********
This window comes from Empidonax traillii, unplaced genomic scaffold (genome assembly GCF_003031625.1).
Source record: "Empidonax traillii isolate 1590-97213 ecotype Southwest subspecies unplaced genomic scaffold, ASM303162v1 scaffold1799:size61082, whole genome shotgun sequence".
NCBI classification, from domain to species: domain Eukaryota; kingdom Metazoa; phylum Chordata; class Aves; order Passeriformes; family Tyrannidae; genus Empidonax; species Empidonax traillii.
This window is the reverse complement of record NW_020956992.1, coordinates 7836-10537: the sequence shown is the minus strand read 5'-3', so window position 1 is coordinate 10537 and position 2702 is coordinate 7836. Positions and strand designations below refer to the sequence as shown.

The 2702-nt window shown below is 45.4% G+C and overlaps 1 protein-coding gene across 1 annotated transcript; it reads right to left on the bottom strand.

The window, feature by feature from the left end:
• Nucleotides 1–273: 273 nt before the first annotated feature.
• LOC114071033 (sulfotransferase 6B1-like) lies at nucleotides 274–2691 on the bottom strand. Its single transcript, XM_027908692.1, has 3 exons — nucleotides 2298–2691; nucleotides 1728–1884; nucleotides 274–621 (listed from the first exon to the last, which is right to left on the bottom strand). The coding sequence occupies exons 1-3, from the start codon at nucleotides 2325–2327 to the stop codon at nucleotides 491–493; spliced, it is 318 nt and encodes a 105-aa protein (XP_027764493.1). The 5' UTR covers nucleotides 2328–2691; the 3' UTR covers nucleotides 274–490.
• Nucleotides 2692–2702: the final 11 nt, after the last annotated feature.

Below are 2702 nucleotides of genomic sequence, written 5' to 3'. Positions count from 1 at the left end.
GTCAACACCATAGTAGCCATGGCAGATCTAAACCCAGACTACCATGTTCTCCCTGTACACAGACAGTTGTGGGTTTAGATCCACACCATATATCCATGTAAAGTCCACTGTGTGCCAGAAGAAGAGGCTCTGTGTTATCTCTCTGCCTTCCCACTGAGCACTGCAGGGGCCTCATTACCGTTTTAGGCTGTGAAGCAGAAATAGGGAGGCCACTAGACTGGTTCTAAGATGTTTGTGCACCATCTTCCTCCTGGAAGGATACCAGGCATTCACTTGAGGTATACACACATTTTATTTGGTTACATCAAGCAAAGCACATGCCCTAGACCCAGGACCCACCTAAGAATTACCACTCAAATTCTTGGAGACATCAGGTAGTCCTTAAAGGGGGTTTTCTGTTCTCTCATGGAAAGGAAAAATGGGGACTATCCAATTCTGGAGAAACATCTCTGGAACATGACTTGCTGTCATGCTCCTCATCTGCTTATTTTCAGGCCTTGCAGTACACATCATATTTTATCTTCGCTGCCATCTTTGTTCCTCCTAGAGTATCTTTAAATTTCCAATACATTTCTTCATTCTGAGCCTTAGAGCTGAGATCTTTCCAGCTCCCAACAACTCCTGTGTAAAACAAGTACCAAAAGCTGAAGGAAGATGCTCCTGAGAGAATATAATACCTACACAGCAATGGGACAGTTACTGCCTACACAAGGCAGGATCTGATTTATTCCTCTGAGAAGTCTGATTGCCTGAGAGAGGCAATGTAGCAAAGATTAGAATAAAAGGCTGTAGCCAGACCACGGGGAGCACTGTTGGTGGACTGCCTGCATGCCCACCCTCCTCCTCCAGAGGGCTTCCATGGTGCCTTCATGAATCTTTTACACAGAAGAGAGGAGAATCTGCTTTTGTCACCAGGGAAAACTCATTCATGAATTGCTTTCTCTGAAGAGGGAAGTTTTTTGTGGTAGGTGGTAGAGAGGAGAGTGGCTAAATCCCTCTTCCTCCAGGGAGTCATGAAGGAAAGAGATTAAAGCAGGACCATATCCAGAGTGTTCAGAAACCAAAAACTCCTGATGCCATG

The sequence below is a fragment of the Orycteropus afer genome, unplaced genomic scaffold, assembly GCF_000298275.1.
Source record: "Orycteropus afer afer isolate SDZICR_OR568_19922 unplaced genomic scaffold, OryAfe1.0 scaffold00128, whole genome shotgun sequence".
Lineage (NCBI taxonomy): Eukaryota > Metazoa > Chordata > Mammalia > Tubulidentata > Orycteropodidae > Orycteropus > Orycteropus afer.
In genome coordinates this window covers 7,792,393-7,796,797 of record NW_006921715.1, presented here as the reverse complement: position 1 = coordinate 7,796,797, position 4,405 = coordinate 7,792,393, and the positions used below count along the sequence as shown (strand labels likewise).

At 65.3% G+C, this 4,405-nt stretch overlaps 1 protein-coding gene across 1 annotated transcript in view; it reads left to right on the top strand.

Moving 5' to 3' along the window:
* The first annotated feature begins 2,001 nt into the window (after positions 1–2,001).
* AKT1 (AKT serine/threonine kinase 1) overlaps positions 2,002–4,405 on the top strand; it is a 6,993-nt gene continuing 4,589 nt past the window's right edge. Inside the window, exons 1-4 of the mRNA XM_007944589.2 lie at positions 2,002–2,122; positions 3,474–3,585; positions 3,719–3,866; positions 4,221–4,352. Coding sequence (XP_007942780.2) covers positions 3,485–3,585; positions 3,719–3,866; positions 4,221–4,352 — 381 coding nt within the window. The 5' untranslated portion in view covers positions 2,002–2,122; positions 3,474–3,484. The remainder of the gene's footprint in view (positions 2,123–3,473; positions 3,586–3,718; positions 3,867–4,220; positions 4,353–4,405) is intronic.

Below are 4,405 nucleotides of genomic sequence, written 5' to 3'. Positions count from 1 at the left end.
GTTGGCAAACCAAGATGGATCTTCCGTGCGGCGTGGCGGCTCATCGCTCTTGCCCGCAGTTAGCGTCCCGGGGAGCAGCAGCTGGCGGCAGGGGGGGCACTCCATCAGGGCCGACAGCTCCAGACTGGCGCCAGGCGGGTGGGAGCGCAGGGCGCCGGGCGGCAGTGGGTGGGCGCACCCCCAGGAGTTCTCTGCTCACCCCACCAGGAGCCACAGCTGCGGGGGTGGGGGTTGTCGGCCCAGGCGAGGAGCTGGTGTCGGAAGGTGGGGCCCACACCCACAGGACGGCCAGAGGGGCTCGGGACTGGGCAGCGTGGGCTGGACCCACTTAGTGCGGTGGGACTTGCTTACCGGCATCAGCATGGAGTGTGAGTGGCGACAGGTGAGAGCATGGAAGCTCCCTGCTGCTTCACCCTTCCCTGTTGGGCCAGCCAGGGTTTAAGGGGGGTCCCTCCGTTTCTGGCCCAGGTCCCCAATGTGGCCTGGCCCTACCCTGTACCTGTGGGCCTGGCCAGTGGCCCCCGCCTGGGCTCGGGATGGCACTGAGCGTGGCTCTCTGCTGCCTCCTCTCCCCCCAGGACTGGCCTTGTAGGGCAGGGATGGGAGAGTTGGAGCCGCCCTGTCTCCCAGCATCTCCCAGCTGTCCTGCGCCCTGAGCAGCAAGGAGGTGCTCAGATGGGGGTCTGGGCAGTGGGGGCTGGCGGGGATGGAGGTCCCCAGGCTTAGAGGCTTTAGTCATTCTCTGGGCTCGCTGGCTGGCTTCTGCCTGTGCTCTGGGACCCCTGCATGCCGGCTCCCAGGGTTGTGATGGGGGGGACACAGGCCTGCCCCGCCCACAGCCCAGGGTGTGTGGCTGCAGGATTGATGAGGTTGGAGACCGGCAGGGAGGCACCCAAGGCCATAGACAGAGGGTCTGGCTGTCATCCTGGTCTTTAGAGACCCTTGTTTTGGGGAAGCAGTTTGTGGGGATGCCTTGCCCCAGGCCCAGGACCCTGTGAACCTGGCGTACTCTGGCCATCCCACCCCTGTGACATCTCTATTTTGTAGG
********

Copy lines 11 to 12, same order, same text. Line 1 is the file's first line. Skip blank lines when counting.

GTCAACACCATAGTAGCCATGGCAGATCTAAACCCAGACTACCATGTTCTCCCTGTACACAGACAGTTGTGGGTTTAGATCCACACCATATATCCATGTAAAGTCCACTGTGTGCCAGAAGAAGAGGCTCTGTGTTATCTCTCTGCCTTCCCACTGAGCACTGCAGGGGCCTCATTACCGTTTTAGGCTGTGAAGCAGAAATAGGGAGGCCACTAGACTGGTTCTAAGATGTTTGTGCACCATCTTCCTCCTGGAAGGATACCAGGCATTCACTTGAGGTATACACACATTTTATTTGGTTACATCAAGCAAAGCACATGCCCTAGACCCAGGACCCACCTAAGAATTACCACTCAAATTCTTGGAGACATCAGGTAGTCCTTAAAGGGGGTTTTCTGTTCTCTCATGGAAAGGAAAAATGGGGACTATCCAATTCTGGAGAAACATCTCTGGAACATGACTTGCTGTCATGCTCCTCATCTGCTTATTTTCAGGCCTTGCAGTACACATCATATTTTATCTTCGCTGCCATCTTTGTTCCTCCTAGAGTATCTTTAAATTTCCAATACATTTCTTCATTCTGAGCCTTAGAGCTGAGATCTTTCCAGCTCCCAACAACTCCTGTGTAAAACAAGTACCAAAAGCTGAAGGAAGATGCTCCTGAGAGAATATAATACCTACACAGCAATGGGACAGTTACTGCCTACACAAGGCAGGATCTGATTTATTCCTCTGAGAAGTCTGATTGCCTGAGAGAGGCAATGTAGCAAAGATTAGAATAAAAGGCTGTAGCCAGACCACGGGGAGCACTGTTGGTGGACTGCCTGCATGCCCACCCTCCTCCTCCAGAGGGCTTCCATGGTGCCTTCATGAATCTTTTACACAGAAGAGAGGAGAATCTGCTTTTGTCACCAGGGAAAACTCATTCATGAATTGCTTTCTCTGAAGAGGGAAGTTTTTTGTGGTAGGTGGTAGAGAGGAGAGTGGCTAAATCCCTCTTCCTCCAGGGAGTCATGAAGGAAAGAGATTAAAGCAGGACCATATCCAGAGTGTTCAGAAACCAAAAACTCCTGATGCCATG

The sequence below is a fragment of the Orycteropus afer genome, unplaced genomic scaffold, assembly GCF_000298275.1.